Dung Beetles have a fantastic way to mitigate the effects of Climate Change in Australia.
Below you’ll find some information that will assist you in understanding how these curious little creatures assist.
Environmental and Economic benefits
“These tunnels are holes are established in a graziers paddocks
- Without tractors and machinery
- Without the farmers time and resources
- Without fossil fuels
- Without producing any CO2
- The tunnels can remain an efficient absorption system for years
The Benefits of Dung Beetles
- Carbon burial and sequestration directly into the soil
- Reduces the loss of CO2 to atmosphere (greenhouse gas emissions).
- Helps the soil to retain moisture and nutrients.
- Provides a readily available source of biological carbon for soil and plant growth.
- Reduces input-costs for growing crops and pastures.
- Nitrogen in animal dung is buried and sequestered direct into the soil
- Minimises the loss of nitrogen as ammonia (NH3 ) to the atmosphere.
- Mimimises the loss of nitrous oxide (N2O) to the atmosphere.
- Reduces the requirement for nitrogen fertilizer and associated costs.
- Recycling of phosphorous contained in animal dung directly into the soil.
- Peak P is more significant to agriculture than climate change.
- Also minimises shipping, cartage, storage and application costs of Phosphate fertilisers and the enormous generation of CO2 associated with the production and importation of this fertiliser.
- Aeration of soil by burrowing beetles.
- Enhances infiltration of rainfall and minimises loss from a reduced rainfall (as climate change increases the tendancy for drying with forecast higher temperatures and greater evaporation rates).
- Almost immediate burial of wet and odorous dung from the soil surface into the soil.
- Removal of dung that is the substrate for flies to lay eggs and support larvae resulting in a reduced source of flies that annoy and harm humans and other animals.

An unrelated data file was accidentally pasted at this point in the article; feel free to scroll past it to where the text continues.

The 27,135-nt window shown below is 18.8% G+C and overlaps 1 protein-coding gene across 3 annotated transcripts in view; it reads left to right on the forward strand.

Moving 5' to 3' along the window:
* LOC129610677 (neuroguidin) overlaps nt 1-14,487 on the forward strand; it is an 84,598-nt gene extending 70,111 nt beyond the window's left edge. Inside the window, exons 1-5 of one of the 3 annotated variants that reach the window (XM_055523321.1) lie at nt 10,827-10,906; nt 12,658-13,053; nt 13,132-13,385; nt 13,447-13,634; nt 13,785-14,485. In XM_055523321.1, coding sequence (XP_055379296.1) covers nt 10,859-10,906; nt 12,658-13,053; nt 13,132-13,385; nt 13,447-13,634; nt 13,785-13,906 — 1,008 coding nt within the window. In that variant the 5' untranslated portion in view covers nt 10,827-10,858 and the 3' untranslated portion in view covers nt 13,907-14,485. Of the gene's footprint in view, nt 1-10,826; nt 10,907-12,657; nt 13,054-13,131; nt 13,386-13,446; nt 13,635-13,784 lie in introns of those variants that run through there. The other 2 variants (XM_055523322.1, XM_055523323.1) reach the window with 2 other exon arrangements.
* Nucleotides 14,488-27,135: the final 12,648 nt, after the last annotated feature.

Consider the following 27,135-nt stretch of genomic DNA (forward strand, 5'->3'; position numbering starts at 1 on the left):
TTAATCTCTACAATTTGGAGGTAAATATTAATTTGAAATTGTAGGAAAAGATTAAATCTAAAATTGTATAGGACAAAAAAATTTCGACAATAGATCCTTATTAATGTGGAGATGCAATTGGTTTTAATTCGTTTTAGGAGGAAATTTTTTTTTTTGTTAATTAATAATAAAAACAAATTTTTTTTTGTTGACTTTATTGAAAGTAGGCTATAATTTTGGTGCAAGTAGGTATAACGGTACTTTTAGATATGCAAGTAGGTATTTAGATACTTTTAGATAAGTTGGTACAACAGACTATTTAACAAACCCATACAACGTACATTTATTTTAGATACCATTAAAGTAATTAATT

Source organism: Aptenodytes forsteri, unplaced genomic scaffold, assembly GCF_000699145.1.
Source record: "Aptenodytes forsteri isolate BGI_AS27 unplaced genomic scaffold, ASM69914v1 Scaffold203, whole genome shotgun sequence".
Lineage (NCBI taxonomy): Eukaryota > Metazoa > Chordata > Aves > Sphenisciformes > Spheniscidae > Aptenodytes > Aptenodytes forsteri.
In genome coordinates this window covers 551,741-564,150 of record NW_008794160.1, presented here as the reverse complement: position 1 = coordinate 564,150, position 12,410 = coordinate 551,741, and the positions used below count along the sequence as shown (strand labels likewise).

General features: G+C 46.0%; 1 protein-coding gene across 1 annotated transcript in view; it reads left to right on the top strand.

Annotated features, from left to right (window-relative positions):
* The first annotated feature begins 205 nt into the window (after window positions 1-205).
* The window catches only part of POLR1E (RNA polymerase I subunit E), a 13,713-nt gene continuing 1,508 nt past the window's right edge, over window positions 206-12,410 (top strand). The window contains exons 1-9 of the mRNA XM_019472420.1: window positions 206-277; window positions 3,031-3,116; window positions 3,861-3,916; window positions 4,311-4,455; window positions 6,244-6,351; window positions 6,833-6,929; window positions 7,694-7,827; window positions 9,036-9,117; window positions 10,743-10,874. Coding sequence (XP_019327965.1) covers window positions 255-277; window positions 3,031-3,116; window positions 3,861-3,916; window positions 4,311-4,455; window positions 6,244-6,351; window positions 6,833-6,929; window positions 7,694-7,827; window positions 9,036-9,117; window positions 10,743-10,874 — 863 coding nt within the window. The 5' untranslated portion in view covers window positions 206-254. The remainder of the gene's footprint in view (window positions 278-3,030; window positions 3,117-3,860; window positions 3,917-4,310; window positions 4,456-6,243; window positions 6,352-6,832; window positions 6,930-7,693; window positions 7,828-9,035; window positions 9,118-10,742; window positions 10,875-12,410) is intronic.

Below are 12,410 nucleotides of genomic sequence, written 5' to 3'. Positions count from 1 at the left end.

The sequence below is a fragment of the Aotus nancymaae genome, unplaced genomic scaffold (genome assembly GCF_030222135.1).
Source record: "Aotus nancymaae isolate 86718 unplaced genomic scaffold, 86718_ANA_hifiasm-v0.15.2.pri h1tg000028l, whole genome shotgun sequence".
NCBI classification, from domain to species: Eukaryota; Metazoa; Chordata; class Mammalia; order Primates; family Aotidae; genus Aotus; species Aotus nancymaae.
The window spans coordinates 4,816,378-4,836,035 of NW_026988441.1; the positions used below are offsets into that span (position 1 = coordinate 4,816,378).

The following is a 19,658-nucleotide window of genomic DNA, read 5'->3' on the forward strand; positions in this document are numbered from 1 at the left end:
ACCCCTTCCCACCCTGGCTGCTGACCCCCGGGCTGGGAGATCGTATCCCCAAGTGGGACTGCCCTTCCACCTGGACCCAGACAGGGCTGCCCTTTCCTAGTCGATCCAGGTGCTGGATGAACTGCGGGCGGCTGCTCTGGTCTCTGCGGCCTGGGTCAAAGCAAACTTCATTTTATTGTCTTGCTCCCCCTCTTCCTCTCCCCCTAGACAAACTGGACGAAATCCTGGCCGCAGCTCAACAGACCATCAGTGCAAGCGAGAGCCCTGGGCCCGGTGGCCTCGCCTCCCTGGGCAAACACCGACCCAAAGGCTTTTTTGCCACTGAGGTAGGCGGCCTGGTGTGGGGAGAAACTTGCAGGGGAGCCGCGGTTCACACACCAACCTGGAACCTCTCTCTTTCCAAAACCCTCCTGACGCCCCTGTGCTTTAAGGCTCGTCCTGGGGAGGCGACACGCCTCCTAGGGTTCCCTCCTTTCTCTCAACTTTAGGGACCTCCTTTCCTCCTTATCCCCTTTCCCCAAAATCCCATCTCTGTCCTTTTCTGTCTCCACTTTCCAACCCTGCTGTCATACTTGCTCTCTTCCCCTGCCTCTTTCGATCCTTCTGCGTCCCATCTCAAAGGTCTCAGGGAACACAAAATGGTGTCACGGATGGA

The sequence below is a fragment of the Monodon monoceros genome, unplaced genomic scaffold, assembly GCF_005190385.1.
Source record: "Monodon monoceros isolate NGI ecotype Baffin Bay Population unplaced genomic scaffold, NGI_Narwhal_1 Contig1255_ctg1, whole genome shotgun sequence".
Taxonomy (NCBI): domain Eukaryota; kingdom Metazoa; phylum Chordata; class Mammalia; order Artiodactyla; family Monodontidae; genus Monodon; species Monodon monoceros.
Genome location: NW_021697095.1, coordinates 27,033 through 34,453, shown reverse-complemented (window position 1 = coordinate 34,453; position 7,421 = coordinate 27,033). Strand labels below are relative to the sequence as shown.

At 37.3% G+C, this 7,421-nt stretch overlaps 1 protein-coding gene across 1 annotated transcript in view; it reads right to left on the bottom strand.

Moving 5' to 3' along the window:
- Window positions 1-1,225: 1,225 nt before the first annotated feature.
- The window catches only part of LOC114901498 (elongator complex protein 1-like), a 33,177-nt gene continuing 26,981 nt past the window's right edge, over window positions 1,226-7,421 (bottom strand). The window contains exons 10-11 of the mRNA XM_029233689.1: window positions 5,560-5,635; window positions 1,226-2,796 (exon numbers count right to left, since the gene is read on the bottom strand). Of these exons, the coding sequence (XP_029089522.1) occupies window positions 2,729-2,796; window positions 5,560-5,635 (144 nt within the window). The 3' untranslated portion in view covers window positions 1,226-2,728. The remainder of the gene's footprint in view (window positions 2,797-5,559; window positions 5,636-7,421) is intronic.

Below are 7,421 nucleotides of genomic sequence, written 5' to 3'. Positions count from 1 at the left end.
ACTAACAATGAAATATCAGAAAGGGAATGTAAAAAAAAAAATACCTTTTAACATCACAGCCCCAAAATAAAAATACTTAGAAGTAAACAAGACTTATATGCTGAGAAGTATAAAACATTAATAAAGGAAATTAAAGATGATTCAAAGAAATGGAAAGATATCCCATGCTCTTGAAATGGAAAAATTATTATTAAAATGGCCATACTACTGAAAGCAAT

- Provides opportunities for employment in new industries.
- Provides opportunities for small business and employment in collection, research, breeding and finally the distribution of beetles.
- Direct involvement by children of school age and is an ideal medium for education of the wider community in environmental issues and agricultural production.
- Supports the principles and practices of sustainable agriculture
- Underpins the principles and practices of’ reduce, reuse and recycle.’
- Reduces the requirement for Nitrogen and Phosphorous inputs in agriculture.
- Re-cycles and re-uses expensive plant nutrients via livestock dung.
- Reduces demand for the supply of unsustainable nutrients such as Phosphorous.
Social impact benefits
- Potential to significantly lessen the social annoyance and costs associated with degraded amenity caused by flies that breed in dung (with multiplier costs and benefits).
- Potential to significantly reduce the incidence of disease and food spoilage (and associated costs) resulting from transference of pathogenic micro-organisms by flies (with multiplier costs and benefits).
Lively climate change effect on flies and other insects in Australia that utilise animal dung for their breeding cycles
- Increasing air and soil temperatures promote the spread of buffalo fly and bush flies in both agricultural and social settings.
- Increasing breeding of buffalo fly further south into southern Australia.
- Increasing the subsequent potential for development and transmission of disease organisms.
- Increasing direct and indirect costs involved in disease prevention plus veterinary and medical treatment resulting from flies acting as disease vectors.
- Increased drying of soils with less rainfall and greater evaporation on southern Australian soils (as predicted by CSIRO and other modelling).
- Requirement for increased power to enable agricultural implements to penetrate dryer and harder soils (which could be mitigated by dung beetle burrows).
- Decreased water penetration and retention of rainfall, rendering otherwise marginal lands unable to be farmed productively and economically, with direct impacts on the social and economic viability of some rural regions plus an adverse impact on production of domestic and export commodities.
To find out more how Dung Beetles can improve your property, contact John Feehan here.